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The ANC is unable to put its “national democratic revolution” into practice, but is capable of destroying the country, a Russian academic has said.
“The ANC cannot implement this (revolution) policy,” said Irina Filatova, a former head of African studies at Moscow State University.
“But it can destroy this country. There could be partial land reform, partial nationalisation of mines.”
But ultimately there would be control of the country by the state, and the control of the state by the party, Filatova said.
She was speaking in Joburg at a discussion hosted by the FW de Klerk Foundation on the recent ANC policy conference.
She said the ANC “obviously believes in this ideology” as it spoke of the unique nature of its developmental state.
“I think that the ANC is a bit lost about the second stage of the revolution,” Filatova said.
“In the 1980s it was so obvious what would happen.”
Apartheid would end, and it was assumed that capitalism would also end. But then came the collapse of the Soviet Union.
The more the economy failed, the deeper the ANC was going to dig in its heels, she said.
“The more failures there are, the more they will try to use various means – constitutional and unconstitutional – to keep their following,” Filatova said.
“And their following has been promised a great socialist future, and they would want it.”
Earlier, John Kane-Berman, executive director of the SA Institute of Race Relations, said the revolution was the “glue which holds the alliance together”.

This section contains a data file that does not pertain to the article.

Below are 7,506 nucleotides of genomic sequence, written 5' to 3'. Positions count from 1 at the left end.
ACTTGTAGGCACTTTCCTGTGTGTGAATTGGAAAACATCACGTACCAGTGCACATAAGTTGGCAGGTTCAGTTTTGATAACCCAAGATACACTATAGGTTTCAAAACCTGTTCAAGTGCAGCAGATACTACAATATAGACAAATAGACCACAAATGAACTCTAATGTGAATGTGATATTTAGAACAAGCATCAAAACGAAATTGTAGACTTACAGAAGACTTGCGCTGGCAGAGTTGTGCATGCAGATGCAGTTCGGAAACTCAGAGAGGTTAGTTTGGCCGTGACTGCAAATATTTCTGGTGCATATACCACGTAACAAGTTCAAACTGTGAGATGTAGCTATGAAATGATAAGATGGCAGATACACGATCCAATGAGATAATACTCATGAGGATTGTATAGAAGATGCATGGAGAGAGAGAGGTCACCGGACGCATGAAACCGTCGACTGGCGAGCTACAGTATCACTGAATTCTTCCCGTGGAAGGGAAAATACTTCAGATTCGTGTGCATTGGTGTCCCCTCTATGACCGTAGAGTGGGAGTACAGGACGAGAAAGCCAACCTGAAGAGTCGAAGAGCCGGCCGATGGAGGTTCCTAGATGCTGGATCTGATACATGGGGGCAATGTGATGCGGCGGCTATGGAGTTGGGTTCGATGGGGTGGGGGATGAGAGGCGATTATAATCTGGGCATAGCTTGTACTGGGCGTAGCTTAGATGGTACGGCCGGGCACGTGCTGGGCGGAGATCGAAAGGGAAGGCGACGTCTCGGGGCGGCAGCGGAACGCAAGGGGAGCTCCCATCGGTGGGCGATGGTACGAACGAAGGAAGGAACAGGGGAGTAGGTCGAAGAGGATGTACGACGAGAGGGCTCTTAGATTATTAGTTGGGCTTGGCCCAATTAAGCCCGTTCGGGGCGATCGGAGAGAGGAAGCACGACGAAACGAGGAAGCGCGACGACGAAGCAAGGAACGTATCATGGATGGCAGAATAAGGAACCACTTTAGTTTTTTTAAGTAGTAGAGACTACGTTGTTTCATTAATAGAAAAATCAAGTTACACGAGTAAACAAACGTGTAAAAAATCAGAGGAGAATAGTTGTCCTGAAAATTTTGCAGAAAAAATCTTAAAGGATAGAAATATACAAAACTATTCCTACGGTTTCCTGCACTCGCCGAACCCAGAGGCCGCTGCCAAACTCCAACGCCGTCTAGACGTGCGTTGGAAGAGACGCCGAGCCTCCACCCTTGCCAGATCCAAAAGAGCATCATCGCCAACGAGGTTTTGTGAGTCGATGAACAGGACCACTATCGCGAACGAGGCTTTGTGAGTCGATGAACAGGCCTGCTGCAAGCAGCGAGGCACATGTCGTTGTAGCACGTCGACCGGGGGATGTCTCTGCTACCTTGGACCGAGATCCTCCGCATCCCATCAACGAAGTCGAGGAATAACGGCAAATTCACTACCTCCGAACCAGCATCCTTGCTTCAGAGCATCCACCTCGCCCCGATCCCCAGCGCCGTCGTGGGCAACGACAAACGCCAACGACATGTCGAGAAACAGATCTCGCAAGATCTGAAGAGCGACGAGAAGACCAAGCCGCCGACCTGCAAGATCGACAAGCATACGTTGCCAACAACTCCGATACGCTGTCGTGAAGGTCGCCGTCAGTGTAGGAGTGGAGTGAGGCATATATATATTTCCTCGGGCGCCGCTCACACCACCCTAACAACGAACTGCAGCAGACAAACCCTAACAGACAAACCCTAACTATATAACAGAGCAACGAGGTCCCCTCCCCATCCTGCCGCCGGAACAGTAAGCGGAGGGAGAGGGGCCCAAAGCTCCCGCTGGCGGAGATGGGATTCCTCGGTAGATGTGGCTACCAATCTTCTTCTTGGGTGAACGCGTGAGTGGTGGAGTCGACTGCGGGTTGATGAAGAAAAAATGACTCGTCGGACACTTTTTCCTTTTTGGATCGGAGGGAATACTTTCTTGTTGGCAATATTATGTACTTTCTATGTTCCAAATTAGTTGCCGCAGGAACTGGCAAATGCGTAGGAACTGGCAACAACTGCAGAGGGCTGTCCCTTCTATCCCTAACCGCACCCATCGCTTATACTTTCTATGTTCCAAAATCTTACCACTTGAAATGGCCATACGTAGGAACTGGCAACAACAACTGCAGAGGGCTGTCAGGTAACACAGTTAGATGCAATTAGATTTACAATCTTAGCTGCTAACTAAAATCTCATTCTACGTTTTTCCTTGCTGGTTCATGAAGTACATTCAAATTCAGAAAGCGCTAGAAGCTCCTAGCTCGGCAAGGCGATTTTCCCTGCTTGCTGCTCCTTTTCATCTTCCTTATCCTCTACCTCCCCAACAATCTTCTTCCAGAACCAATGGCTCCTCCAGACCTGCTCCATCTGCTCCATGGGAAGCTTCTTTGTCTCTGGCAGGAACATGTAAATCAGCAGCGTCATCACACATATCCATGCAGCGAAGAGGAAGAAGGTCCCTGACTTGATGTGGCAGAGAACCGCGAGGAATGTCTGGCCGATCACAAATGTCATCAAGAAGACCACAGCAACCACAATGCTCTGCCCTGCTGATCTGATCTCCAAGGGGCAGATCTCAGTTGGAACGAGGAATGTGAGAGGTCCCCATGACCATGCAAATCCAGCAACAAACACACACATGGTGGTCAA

It had its origins in political theory by Vladimir Lenin, who believed the wealth of imperial powers arose only from exploitation of their colonies, not from capital risk or good management.
SA had not been a colony since 1910. The white settlers remained but they were seen as the equivalent of a colonial power, and blacks as the oppressed, said Kane-Berman.
“So, it follows that white wealth arises from exploitation, and is therefore illegitimate and immoral.”
The revolution was taken on by the ANC after it was introduced to it by the SACP.
The ANC had been accused of betraying the revolution, but it had reached some milestones.
“The supremacy of Luthuli House over Parliament and the cabinet has been very firmly established – the party overrides the state,” Kane-Berman said.
More centralisation was also under way, in terms of control over provinces.
Kane-Berman said this was a long process marked by more interventionist policies, cadre deployment, weak public servants and more party control.
De Klerk, the last apartheid head of state in SA, was scheduled to be the closing speaker at the event titled “National Policy at the Crossroads”.
The conference is examining policies in the ANC and current political developments.